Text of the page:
Engage in conversations over lunch that highlight the strength of diversity – fostering an inclusive culture where everyone feels valued and heard. The event will run from 11:00 a.m. – 1:00 p.m.

Registration is required for this event. Register here.

Public film premiere of “Finding Freedom on the Sixteen”

Purchase tickets and head down to Film.ca Cinemas to take in the public premiere of “Finding Freedom on the Sixteen” on February 26th. The premiere will run from 6:00 p.m. – 8:30 p.m.

The film tells the amazing story of former enslaved African Americans from the State of Maryland and Louisiana who fled in search of freedom to the small town of Oakville, Ontario in Canada. During the mid 1800’s, these early Black settlers helped reshape the future of Oakville and made significant contributions to the history of Canada.

Finding Freedom is produced in association with CCAH and features its own archived pictures of past president and an interview with the current president. The CCAH founder was a descendant of the Duncan family, one of the first Black families that settled in Oakville as part of the Underground Railroad. The film was an official selection for the Baltimore International Black Film Festival 2023 and won Audience Choice – International Film.

Tickets for the premiere are limited. You can purchase them here.

Land and Legacy: Celebrating Black History Month & Oakville’s Treaty Day

To commemorate Black History Month and acknowledge Oakville’s Treaty Day, the CCAH and Debwewin Oakville have partnered for a joint film screening at Film.ca Cinemas on February 28th from 6:30 p.m. – 8:30 p.m. See below for details of the two films.

Legacy Voices 2: New Generation

This film showcases the Black experience through the firsthand accounts of four individuals as they discuss their experiences of living in the Halton Region and explore how they will leave a legacy. This is a follow-up to the award-winning documentary Legacy Voices.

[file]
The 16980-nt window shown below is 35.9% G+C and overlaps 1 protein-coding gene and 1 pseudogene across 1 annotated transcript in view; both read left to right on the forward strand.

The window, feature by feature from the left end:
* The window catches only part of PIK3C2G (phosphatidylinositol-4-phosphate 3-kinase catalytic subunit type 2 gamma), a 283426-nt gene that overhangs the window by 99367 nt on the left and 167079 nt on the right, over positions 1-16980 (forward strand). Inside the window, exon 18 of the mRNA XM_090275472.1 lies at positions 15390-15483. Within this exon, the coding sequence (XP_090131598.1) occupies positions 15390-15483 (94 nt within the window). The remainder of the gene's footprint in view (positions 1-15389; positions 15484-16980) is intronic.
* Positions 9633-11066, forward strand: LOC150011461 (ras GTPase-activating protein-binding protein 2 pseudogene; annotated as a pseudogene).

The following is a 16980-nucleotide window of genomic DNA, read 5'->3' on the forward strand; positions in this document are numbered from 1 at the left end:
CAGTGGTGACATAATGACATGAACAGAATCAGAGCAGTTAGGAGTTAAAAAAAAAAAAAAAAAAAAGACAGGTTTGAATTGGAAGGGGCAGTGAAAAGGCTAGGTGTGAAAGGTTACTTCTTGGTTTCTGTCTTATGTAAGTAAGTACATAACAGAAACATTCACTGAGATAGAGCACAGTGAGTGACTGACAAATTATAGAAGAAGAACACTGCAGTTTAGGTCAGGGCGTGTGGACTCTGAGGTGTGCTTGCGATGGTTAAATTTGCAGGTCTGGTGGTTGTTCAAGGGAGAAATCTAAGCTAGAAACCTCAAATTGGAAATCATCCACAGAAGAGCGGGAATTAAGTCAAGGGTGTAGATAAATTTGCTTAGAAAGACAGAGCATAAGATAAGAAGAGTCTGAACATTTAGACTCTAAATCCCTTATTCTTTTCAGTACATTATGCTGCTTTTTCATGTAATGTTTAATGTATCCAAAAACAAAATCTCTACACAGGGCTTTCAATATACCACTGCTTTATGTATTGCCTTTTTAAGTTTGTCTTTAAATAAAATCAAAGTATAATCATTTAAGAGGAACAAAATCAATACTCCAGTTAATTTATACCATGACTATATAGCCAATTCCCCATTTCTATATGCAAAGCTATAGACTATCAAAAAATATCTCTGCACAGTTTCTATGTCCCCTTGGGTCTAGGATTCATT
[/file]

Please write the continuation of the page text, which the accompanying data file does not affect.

The Debwewin Oakville Truth Series

 A collection of videos which explores the themes of reciprocity and reconciliation through three separate perspectives; our connection to the land, the recognition of historical treaties and our connections with one another.

These two screenings will be followed by a live Q & A moderated by Oakville Festival of Film and Art’s Wendy Donnan.

Learn more and purchase tickets here.

Oakville Museum Permanent Exhibits

Head down to Oakville Museum any time to take in their permanent exhibits, which cover Oakville’s own black history and the historic roles the town has played.

Freedom, Opportunity and Family: Oakville’s Black History

This exhibit features artifacts, pictures, text and a documentary video that tell the stories of many of the African-American families who settled in Oakville and were important to the development of the community.

Discover the story of Branson Johnson, a freeborn African-American, who arrived in Oakville with his family in 1855. His Certificate of Freedom from a Maryland court and the pocket watch in which it was hidden for many years are featured.

The Underground Railroad: Next Stop, Freedom

This exhibit, created by Parks Canada in partnership with the Ontario Black History Society and the Royal Ontario Museum, tells the true story of Deborah Brown through a multi-media presentation. It’s here visitors will learn of her heroic flight from a life of slavery in Maryland to her new life of freedom in 19th-century Toronto.

Oakville’s Early Black History: Virtual Tour

Not able to make it over to the museum in-person? You can still enjoy a virtual tour of “Oakville’s Early Black History” exhibit, which offers an interactive view of the exhibit space allowing visitors to read about and watch videos about the historic figures in Oakville’s history.

Learn more about these exhibits as well as other seasonal exhibits offered by the museum here.